Archive - Jun 24, 2008
For years scientists had to beg for access to the space shuttle to conduct microgravity research, until a well-timed salmonella discovery helped cinch a spot for Spacehab Inc. on all but one of the shuttle's remaining scheduled flights.
"The timing couldn't have been better," Spacehab President Jim Royston said June 16, two days after Space Shuttle Discovery returned from the international space station with test tubes of the salmonella bacteria.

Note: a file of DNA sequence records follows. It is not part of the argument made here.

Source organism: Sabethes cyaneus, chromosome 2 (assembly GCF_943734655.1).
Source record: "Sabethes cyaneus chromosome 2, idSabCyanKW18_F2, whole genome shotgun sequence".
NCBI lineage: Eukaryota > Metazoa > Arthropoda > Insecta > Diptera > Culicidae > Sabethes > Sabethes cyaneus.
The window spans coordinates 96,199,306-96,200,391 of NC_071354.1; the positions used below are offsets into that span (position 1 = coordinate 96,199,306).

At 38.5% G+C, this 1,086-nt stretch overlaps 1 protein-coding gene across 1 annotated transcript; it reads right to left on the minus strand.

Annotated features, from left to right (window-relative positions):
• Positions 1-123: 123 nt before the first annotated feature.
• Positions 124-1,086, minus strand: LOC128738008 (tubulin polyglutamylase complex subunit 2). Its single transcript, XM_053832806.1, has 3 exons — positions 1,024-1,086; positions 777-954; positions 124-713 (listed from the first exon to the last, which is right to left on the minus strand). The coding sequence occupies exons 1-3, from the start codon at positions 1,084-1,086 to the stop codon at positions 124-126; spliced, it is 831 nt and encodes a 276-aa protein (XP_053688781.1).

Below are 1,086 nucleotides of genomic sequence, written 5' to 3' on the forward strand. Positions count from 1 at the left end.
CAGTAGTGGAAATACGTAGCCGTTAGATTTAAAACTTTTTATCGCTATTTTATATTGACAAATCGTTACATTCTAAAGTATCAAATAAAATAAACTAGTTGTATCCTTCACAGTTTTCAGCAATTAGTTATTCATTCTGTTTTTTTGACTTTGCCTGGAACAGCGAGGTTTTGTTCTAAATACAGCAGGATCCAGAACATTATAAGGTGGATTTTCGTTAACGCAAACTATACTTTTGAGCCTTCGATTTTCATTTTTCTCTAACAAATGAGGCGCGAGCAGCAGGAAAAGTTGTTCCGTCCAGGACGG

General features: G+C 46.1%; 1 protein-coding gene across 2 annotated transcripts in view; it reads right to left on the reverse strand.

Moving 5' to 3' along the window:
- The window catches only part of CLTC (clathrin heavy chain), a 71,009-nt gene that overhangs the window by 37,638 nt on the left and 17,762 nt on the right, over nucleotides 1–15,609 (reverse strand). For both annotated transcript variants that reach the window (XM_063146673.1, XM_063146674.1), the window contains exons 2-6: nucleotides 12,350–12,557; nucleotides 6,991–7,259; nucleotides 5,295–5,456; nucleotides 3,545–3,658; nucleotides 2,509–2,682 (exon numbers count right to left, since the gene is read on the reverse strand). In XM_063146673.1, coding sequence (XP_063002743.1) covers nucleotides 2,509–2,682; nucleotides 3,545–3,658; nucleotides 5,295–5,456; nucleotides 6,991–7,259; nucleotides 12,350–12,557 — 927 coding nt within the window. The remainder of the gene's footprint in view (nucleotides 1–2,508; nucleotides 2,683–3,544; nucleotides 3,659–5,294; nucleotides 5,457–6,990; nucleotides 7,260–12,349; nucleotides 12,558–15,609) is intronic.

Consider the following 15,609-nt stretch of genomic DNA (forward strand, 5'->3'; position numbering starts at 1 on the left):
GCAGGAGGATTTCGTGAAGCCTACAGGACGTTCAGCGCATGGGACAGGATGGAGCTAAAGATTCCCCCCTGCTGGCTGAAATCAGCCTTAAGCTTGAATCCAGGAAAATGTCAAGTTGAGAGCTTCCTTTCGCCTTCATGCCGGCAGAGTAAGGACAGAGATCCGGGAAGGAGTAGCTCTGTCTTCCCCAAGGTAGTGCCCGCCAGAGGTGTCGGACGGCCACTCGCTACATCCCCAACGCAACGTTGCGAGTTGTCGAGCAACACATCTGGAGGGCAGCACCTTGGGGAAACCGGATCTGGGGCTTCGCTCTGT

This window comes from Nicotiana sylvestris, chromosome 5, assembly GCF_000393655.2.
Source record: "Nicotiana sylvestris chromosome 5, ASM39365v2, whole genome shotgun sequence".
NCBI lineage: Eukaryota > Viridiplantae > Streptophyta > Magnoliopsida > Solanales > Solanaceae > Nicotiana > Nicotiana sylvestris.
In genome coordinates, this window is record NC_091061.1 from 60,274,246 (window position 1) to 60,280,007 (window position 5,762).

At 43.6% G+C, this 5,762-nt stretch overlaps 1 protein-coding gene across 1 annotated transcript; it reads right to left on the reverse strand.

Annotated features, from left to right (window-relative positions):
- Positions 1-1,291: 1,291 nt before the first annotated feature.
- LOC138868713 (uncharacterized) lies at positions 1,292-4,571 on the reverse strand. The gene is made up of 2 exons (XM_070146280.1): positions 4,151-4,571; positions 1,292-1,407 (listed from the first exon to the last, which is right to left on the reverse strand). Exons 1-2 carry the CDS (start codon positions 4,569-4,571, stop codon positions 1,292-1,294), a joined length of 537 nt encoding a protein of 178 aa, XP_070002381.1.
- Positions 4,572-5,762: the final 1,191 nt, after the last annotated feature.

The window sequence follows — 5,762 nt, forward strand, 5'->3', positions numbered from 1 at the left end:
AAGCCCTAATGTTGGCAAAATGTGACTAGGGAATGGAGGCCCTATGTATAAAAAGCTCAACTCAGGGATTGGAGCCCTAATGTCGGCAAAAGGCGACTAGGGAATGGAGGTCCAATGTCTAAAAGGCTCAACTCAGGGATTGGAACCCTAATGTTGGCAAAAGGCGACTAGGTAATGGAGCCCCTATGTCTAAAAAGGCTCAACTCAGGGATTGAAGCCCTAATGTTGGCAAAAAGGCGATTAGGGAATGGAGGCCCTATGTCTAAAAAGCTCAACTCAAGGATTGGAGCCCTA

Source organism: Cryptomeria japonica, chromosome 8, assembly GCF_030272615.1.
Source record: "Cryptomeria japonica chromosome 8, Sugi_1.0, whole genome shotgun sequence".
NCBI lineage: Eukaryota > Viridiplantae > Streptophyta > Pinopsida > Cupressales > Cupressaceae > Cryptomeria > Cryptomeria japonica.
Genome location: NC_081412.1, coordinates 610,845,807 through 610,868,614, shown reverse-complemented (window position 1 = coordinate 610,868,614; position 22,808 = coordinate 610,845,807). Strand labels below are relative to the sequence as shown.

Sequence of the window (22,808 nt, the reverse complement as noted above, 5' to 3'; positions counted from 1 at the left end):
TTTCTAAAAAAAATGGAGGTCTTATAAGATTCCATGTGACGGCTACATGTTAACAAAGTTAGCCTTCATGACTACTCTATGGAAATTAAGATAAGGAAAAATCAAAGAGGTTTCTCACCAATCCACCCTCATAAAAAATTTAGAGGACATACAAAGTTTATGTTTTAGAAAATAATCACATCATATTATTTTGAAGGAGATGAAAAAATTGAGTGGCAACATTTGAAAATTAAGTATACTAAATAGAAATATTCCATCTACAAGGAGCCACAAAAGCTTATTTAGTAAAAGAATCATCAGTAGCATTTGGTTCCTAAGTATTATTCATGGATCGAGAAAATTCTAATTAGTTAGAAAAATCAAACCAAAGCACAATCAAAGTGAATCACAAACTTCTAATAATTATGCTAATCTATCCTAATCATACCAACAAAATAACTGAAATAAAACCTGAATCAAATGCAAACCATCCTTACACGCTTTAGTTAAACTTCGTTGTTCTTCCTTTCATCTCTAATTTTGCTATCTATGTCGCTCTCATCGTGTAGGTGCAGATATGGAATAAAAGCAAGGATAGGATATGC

NASA told a Senate panel on Monday that it anticipates losing 3,000 to 4,000 jobs at its launching site once the space shuttles stop flying in two more years, about half the cutback initially reported.
Although as many as 6,000 to 7,000 shuttle jobs will be eliminated at Kennedy Space Center, about 3,000 positions will open up in the new exploration program, said NASA Administrator Michael Griffin. Those jobs will be created to build and fly new spaceships to the International Space Station and, ultimately, to the moon.